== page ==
Three Ingredients for Missional Living
You’ve heard that Christians are called to live “missionally.” Your pastor says it. Your favorite authors say it. It’s mentioned on the podcast you sometimes listen too. It’s been a Christian buzz word for years.
Missionaries are sent overseas to be missional. Pastors are hired to be missional right here at home. But how do you, a lay person, actually make the rubber hit the road and live out a missional life?
If you are uncertain as to how to be missional in your neighborhood, in your workplace, amongst old friends or new, here are some ideas to guide you. My husband and I were recently surrounded by church planters and their wives—men and women who are years ahead of us and who offered us much wisdom. These wise mentors say there are three ingredients in any missional relationship:
Missional relationships are not projects. We have all experienced what it’s like to be someone’s project—a friend who wants to enroll you into a MLM scheme or a Mormon neighbor who aggressively invites you over for Bible study. We must first see our neighbors, coworkers, and lost loved ones as true friends and people we enjoy being with. If you sense that God is calling you to live missionally amongst someone you don’t particularly enjoy, pray and ask him to change your heart and give you an abundance of love and interest in them.
When we actually care about others, we want to know more about them. We wonder about their families, their work, their interests, their history, their own spiritual beliefs. As we pursue missional relationships, we must not rush in to conversations with all the answers, but rather listen to our friends and hear what life is like in their shoes. Our genuine curiosity will be felt and they will know we value their perspective and experiences.
As we hear our friends' stories, we must process them through a biblical lens. We should not just listen to their words, but sift them through the words of God. As we get to know them better we will be more and more aware of how their worldview impacts their own relationships and decisions and lifestyle. Knowing that God is their creator and that he has a purpose for their lives, we can pray for them, according to scripture. But we must not stop there.
At some point in the friendship, we are called to share with them what the Bible actually says. When we have gained their respect, when they have shared from their hearts, when we have invested genuine care and time, it’s our calling as Christ followers to actually tell them about him. This does not need to be a full-on gospel presentation on the front lawn or at the water cooler, but it can be. But we must also look for opportunities to point them to the truth when they’re chatting with us about struggles with their kids, difficulties in their marriage, job loss, whatever. We know that the Word of God is living and active and able to speak to every human need. Let’s not hoard it.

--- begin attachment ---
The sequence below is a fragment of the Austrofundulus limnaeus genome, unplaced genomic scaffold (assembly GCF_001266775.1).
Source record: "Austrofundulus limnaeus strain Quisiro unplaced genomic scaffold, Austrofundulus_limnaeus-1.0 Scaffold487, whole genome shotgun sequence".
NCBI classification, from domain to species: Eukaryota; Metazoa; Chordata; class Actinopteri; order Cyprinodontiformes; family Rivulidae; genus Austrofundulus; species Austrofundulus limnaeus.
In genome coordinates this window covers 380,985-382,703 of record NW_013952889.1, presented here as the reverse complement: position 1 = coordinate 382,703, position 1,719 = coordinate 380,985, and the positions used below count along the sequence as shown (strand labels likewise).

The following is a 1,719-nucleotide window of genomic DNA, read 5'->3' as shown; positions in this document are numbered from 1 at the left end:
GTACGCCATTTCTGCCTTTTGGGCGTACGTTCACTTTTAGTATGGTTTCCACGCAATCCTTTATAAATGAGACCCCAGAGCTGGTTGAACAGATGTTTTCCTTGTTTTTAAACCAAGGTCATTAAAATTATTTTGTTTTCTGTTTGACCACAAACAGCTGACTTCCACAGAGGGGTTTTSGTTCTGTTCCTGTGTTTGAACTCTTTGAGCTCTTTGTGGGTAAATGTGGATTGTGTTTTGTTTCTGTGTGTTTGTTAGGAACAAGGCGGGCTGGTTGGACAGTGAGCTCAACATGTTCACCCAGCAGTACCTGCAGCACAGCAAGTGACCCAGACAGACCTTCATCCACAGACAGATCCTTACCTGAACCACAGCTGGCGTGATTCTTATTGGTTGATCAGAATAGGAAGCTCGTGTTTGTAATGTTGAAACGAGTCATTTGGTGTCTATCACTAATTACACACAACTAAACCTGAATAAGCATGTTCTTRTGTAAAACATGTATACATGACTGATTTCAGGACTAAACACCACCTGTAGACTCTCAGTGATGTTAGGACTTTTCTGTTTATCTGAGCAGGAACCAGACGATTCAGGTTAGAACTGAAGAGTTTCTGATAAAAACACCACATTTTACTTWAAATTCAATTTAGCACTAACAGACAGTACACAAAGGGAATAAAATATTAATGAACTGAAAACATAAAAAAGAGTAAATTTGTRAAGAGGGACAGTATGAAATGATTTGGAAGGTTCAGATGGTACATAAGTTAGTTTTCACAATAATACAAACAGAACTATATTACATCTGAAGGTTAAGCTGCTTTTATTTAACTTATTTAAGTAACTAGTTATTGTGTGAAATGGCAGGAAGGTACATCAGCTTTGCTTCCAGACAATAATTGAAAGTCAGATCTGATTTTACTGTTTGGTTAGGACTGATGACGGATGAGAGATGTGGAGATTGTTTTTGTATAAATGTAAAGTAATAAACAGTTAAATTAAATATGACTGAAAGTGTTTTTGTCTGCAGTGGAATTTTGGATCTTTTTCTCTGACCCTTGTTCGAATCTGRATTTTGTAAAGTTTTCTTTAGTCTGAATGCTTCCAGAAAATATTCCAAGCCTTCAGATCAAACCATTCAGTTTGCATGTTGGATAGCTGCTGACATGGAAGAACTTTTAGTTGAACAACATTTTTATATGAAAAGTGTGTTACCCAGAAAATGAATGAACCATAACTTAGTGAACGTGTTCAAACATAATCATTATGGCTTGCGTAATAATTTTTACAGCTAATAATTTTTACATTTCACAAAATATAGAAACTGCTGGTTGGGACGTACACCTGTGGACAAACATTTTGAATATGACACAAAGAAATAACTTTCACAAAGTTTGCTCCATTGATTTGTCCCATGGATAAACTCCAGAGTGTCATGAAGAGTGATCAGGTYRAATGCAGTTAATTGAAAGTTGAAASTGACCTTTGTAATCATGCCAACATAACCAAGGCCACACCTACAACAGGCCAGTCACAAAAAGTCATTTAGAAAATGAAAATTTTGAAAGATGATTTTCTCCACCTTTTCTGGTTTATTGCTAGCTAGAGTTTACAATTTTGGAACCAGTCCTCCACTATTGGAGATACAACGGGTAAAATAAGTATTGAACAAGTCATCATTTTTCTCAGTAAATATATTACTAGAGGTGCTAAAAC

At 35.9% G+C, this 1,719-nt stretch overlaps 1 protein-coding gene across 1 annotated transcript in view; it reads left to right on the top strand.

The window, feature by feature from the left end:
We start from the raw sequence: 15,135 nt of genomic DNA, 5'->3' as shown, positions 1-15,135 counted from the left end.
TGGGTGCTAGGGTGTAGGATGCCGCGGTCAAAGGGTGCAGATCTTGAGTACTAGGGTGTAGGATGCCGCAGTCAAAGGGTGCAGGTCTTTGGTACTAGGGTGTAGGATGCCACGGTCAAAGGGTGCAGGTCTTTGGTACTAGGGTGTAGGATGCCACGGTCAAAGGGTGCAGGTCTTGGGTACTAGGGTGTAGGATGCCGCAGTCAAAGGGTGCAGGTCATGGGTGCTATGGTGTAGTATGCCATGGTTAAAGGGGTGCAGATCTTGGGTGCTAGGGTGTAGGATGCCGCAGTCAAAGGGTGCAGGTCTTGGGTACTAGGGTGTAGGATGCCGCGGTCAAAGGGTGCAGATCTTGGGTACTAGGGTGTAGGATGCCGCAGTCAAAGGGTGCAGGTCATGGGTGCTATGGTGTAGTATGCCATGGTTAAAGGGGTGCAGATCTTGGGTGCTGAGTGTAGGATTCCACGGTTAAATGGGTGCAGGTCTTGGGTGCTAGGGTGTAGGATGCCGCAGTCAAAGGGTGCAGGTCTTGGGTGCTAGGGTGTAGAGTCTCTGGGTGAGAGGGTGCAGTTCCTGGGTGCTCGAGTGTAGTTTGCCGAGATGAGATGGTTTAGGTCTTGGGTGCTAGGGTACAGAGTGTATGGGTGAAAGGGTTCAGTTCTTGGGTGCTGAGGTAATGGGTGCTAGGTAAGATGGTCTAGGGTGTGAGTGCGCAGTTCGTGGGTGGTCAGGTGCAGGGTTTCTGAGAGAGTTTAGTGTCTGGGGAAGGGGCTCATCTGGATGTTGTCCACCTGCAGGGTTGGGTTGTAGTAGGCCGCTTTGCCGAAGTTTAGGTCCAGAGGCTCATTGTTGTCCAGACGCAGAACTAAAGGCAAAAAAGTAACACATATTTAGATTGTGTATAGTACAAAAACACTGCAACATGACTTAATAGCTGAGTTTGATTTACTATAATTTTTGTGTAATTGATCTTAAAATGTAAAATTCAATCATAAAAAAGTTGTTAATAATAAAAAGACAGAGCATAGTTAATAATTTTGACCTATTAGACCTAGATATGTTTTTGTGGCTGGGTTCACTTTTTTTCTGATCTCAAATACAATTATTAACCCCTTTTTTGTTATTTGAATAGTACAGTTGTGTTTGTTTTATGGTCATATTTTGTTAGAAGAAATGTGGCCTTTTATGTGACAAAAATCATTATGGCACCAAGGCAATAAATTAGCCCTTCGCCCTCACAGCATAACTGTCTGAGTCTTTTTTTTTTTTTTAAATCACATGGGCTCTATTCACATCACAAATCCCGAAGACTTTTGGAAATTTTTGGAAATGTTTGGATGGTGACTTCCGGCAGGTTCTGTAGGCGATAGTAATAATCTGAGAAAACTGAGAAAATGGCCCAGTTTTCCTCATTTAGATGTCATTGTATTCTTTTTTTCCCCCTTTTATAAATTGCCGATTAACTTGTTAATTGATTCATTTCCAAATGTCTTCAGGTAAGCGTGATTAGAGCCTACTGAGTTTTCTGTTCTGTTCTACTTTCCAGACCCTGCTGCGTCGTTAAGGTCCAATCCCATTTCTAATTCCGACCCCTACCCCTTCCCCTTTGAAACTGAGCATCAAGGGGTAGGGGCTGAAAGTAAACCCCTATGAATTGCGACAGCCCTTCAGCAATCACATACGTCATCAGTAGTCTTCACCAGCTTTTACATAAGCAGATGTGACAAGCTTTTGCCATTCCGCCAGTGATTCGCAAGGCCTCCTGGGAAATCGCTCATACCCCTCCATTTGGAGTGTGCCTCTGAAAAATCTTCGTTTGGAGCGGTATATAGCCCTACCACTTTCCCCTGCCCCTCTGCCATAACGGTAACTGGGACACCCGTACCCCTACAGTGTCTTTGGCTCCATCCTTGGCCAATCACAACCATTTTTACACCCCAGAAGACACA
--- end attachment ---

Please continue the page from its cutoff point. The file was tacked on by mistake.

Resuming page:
We Are Sent Ones
This video is a quick and excellent reminder of what it means to be a Christian: we are sent ones. As the Father sent Jesus into the world to proclaim his name, so Jesus has sent us into the world (John 17:18). We are called to share the truth that we know, not hoard it. In every relationship, we are sent. That’s missional living. You and I are not free to coast through relationships and opportunities where Christ is not known—he has sent us.
And that’s what it means to be missional. Simple, really. But faith requiring, for sure.
If you feel called to a missional relationship and you’re nervous about it, share that need with a friend who can hold you accountable and ask you how it’s going. As you are sent, cover your relationship in prayer and remember that God “is able to do immeasurably more than all we ask or imagine, according to his power that is at work within us, to him be glory in the church and in Christ Jesus throughout all generations, for ever and ever! Amen” (Ephesians 3:20-21).